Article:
|Publication number||US583641 A|
|Publication date||Jun 1, 1897|
|Filing date||Dec 24, 1896|
|Publication number||US 583641 A, US 583641A, US-A-583641, US583641 A, US583641A|
|Inventors||John W. Brown|
|Export Citation||BiBTeX, EndNote, RefMan|
|Referenced by (9), Classifications (1)|
|External Links: USPTO, USPTO Assignment, Espacenet|
J. W. BROWN. RUBBER soLB PoR Boa-Ts 0R SHOES.
'.No. 583,641. i Patented June 1,1897.
UNITED STATES PATENT OFFICE.
JOHN IV. BROYN, OF TRENTON, NEW JERSEY, ASSIGNOR TO HIMSELF, v
AND VILLIAM G. PENNSYLVANIA.
GRIEB AND HARRY GRIEB, OF PHILADELPHIA,
RUBBER SOLE FOR BOOTS OR SHOES.
SPECIFICATION forming part of Letters Patent N o. 583,641, dated J une 1, 189'?.
Application iiletl December 24, 1896. Serial No. 616,852; (No model.)
To @ZZ whom it may concern:
Be it known that I, JOHN IV. BROWN, a subject of the Queen of Great Britain, residing at the city of Trenton, (Millham,) in the county of Mercer and State of New Jersey, have invented a certain new and useful Improvement in Rubber Soles for Boots or Shoes, of which the following is a specification.
My improvement provides a construction of rubber shoe-sole which renders it more durable and flexible under the tread of the wearer, and particularly in a construction in which the sole is formed with corrugations between a raised surface part around the edge of the sole, along which line the inner wall of the raised part is beveled inward and upon which the corrugations terminate in V-shaped ends, whereby disintegration along the ends of the corrugations is prevented in the bending of the sole, while surrounding the ends of the corrugations with a wear-surface. In these particulars the construction is illustrated in the accompanying drawings of a rubber shoesole, and in which- Figure l shows the rubber sole and the transverse corrugations thereof as terminating in the beveled walls of a raised surface around the edge of the sole. Fig. 2 is a longitudinal section of the rubber sole as applied to the outer sole, and Fig. 3 is a transverse section of the same. Figs. 4 and 5 show the sole without stitching-channel.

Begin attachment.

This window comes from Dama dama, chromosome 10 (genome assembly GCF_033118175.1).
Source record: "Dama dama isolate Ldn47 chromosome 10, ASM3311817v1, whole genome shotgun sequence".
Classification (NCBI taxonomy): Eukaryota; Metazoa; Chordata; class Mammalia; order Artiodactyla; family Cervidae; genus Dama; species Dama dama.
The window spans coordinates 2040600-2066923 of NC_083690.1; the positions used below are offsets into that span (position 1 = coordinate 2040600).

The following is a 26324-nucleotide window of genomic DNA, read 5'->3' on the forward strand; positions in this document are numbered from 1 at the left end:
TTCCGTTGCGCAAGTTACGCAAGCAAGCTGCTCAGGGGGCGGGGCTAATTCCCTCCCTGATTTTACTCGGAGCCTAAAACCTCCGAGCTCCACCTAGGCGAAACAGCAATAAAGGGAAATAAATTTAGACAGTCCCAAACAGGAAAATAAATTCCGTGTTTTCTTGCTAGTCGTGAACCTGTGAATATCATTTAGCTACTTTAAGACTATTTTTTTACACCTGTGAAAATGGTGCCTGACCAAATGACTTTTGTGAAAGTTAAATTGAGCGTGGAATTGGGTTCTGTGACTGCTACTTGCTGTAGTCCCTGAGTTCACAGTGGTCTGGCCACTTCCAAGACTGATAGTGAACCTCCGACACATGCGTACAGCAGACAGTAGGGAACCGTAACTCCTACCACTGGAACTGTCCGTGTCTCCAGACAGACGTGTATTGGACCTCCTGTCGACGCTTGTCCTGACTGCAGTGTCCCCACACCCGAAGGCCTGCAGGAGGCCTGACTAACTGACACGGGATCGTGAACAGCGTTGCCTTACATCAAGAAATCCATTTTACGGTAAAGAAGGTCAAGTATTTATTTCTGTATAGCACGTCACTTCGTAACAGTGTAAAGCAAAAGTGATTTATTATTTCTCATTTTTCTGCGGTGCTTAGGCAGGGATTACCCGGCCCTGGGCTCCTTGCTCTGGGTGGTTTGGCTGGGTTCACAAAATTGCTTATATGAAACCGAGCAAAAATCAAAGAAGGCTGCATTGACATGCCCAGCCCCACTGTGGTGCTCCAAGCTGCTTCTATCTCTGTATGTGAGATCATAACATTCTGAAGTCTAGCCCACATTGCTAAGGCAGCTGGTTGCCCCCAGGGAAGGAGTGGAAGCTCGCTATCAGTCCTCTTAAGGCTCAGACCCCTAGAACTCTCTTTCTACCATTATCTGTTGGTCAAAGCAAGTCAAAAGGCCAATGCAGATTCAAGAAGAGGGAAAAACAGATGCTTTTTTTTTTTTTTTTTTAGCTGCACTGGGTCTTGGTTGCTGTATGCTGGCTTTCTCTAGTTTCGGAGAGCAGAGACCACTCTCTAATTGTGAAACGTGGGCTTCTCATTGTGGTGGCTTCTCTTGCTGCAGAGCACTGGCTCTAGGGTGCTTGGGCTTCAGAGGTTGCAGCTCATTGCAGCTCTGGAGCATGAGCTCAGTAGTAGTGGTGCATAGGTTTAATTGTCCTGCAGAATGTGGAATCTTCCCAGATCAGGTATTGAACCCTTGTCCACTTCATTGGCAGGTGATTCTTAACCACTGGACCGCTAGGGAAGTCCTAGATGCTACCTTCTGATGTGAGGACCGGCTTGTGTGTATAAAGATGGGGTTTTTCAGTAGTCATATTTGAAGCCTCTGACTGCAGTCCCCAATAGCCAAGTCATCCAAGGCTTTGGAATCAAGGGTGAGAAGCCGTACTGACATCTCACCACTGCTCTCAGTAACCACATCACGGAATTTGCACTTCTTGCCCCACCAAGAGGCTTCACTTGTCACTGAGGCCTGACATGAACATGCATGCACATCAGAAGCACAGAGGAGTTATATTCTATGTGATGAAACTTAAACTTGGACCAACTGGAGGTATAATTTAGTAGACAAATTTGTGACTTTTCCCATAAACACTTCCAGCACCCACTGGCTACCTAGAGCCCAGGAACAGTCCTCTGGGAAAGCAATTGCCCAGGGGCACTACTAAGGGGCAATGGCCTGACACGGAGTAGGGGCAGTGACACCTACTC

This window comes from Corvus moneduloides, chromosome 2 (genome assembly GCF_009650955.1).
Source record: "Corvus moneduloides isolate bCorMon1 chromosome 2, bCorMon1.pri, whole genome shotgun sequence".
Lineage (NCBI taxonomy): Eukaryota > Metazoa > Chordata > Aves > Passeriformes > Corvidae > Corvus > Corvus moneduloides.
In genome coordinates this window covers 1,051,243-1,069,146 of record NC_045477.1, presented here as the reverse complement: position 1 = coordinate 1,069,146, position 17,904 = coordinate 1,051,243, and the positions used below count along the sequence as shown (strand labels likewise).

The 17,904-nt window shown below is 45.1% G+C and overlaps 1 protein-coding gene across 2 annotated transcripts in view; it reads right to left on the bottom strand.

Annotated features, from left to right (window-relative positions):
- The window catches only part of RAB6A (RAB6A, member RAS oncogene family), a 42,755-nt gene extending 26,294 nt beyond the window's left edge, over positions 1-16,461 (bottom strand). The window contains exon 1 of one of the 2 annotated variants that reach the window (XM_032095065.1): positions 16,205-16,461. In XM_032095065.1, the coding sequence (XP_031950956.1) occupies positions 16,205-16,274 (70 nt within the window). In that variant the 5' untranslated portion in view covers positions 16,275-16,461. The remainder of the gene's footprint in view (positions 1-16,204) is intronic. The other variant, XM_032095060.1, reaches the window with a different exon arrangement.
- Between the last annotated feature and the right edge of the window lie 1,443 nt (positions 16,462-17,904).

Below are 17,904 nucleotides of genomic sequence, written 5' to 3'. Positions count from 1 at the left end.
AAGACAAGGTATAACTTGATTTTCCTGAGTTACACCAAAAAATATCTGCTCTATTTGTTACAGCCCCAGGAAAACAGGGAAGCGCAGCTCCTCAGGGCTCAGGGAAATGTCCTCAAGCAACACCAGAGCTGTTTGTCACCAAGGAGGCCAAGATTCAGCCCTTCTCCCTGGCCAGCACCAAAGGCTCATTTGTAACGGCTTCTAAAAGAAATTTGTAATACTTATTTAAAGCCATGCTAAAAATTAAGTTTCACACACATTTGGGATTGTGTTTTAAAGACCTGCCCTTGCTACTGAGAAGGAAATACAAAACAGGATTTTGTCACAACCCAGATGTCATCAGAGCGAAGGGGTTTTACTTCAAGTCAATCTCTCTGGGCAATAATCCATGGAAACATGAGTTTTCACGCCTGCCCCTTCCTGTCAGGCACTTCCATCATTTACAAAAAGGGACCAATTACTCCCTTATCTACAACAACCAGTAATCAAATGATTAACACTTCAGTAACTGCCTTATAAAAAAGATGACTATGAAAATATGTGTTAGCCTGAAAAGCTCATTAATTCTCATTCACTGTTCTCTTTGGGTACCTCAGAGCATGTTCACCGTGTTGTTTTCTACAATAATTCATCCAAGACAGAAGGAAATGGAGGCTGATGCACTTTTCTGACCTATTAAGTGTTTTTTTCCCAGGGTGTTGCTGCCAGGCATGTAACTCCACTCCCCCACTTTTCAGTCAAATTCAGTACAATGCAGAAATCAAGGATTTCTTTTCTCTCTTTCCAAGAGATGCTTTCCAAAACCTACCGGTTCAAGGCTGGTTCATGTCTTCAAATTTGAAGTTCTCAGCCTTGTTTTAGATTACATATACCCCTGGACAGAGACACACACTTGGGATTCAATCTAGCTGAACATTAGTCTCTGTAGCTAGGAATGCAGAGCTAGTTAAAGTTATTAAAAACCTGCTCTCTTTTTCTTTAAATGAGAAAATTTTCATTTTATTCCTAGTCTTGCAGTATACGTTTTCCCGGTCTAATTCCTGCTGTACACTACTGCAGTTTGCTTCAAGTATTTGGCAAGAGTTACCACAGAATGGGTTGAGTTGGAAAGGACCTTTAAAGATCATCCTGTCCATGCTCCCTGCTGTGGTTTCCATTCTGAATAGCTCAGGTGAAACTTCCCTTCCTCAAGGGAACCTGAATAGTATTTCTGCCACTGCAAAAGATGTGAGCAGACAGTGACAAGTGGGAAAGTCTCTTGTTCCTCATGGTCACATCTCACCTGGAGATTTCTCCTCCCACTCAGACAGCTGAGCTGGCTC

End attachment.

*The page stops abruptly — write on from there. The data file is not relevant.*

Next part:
The sole is produced in a mold, the rubber being molded upon a fabric backing. Along and round the edge on the wearing side the sole has a molded raised surface part l, in which is preferably formed a continuous channel or groove 2 to receive the stitching, and this raised part is about half an inch wide from the edge, so that the edge of the sole is thereby made the thickest. raised channeled part the surface is about half the thickness of the raised edge part, and this part of least thickness is transversely corrugated from the toe back to that part which corresponds with that part of the foot in which the ball merges into the shank. At the heel that part of the surface between the raised part is also corrugated transversely, leaving a plain surface 3, corresponding to the shank of the foot. At this shank part the raised part 4 has a thickness of about half that which Between the` surrounds the corrugations to give the required elasticity.
The corrugations form ridges of inverted-V shape in cross-section, and the walls 5 around the inner sides of the raised part are beveled inward, so that the ridges of the corrugations join these beveled walls in V form. The lines of these ridges are a little below the level of the surface of the raised part, as in Figs. 3 and 5. The beveled walls between the ends of the corrugations are of reverse-V form, and this joining of the beveled walls at the ends of the ridges is the provision which prevents the breaking of the sole along the edge surrounding the corrugations under the bending action of the wearer and renders the sole more durable and more elastic, while at the same time the ends of the ridges are protected from undue wear. It will be understood that the ridges of the corrugations are protected in a measure from wear b v the higher level of the surrounding raised surface, and that the beveled wall of the raised part and the termination thereon of the ridges of the corrugations prevent the tendency o f the breaking of the sole and consequent disintegration along this line.
The raised surface of the sole while forming the principal wearing part also forms a thick edge around the sole and also serves by its surface channel to protect the loop of the stitching and to render the sewing of the shoe much easier, while the sinking of the corrugated surface below the channeled surface gives a sort of air-cushion effect to the sole.
I claim- As a new article of manufacture a rubber shoe-sole formed with transverse corrugations within and between a raised surface part around the edge of the sole, the said corruga` tions being of V form, the inner walls of the raised part joining the bottom grooves of the corrugations by inward beveled V -shaped walls and the corrugations terminating in V-shaped ends upon the said beveled walls whereby to prevent the breaking and disintegration of the sole along the joining of the corrugations with the raised surface part.
JOHN WV. BROWN.
In presence of- ROBERT G. McDoUeAL,
CHARLES W. SPAEHAWK.
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